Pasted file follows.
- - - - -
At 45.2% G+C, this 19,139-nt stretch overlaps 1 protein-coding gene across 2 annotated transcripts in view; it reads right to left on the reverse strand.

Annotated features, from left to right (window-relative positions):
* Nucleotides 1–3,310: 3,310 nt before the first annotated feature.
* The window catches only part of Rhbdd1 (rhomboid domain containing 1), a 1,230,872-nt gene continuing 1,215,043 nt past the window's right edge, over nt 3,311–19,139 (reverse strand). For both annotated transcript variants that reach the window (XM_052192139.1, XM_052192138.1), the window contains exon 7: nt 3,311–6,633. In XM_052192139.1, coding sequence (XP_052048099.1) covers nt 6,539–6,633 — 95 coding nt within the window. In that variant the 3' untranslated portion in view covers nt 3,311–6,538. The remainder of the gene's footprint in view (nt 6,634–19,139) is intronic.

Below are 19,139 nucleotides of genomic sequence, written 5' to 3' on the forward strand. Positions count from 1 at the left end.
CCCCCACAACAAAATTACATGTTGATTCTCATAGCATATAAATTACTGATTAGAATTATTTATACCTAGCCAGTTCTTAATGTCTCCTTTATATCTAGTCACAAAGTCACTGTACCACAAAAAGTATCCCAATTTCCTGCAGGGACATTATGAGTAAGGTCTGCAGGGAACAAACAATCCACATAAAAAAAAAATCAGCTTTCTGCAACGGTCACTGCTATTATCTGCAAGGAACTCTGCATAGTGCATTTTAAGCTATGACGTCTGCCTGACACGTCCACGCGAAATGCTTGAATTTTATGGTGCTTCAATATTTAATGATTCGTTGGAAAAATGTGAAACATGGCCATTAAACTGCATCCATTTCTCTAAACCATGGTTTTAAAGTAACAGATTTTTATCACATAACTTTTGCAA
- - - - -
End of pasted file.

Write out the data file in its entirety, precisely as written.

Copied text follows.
At 45.2% G+C, this 19,139-nt stretch overlaps 1 protein-coding gene across 2 annotated transcripts in view; it reads right to left on the reverse strand.

Annotated features, from left to right (window-relative positions):
* Nucleotides 1–3,310: 3,310 nt before the first annotated feature.
* The window catches only part of Rhbdd1 (rhomboid domain containing 1), a 1,230,872-nt gene continuing 1,215,043 nt past the window's right edge, over nt 3,311–19,139 (reverse strand). For both annotated transcript variants that reach the window (XM_052192139.1, XM_052192138.1), the window contains exon 7: nt 3,311–6,633. In XM_052192139.1, coding sequence (XP_052048099.1) covers nt 6,539–6,633 — 95 coding nt within the window. In that variant the 3' untranslated portion in view covers nt 3,311–6,538. The remainder of the gene's footprint in view (nt 6,634–19,139) is intronic.

Below are 19,139 nucleotides of genomic sequence, written 5' to 3' on the forward strand. Positions count from 1 at the left end.
CCCCCACAACAAAATTACATGTTGATTCTCATAGCATATAAATTACTGATTAGAATTATTTATACCTAGCCAGTTCTTAATGTCTCCTTTATATCTAGTCACAAAGTCACTGTACCACAAAAAGTATCCCAATTTCCTGCAGGGACATTATGAGTAAGGTCTGCAGGGAACAAACAATCCACATAAAAAAAAAATCAGCTTTCTGCAACGGTCACTGCTATTATCTGCAAGGAACTCTGCATAGTGCATTTTAAGCTATGACGTCTGCCTGACACGTCCACGCGAAATGCTTGAATTTTATGGTGCTTCAATATTTAATGATTCGTTGGAAAAATGTGAAACATGGCCATTAAACTGCATCCATTTCTCTAAACCATGGTTTTAAAGTAACAGATTTTTATCACATAACTTTTGCAA